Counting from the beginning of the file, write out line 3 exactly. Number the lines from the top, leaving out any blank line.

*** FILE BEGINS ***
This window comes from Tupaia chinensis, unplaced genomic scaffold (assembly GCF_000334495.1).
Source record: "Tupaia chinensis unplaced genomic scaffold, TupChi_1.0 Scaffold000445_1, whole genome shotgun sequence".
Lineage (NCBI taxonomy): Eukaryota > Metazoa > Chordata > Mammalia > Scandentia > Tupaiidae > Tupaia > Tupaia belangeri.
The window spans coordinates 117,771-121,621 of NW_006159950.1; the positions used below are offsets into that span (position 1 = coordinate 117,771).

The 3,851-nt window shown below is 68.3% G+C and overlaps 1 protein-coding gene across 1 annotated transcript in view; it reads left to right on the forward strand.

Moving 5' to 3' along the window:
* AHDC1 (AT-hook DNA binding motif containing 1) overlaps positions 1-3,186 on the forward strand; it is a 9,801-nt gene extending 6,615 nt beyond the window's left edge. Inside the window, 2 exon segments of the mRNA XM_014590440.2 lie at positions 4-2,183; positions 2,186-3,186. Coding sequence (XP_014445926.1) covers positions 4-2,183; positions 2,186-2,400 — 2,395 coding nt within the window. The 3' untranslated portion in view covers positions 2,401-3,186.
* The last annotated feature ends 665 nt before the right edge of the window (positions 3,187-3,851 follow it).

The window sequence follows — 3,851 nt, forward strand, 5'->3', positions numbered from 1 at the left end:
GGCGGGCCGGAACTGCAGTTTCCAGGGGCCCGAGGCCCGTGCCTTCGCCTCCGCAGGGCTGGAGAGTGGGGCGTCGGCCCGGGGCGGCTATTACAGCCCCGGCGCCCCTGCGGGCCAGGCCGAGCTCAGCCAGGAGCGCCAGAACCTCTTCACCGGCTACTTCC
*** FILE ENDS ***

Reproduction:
Lineage (NCBI taxonomy): Eukaryota > Metazoa > Chordata > Mammalia > Scandentia > Tupaiidae > Tupaia > Tupaia belangeri.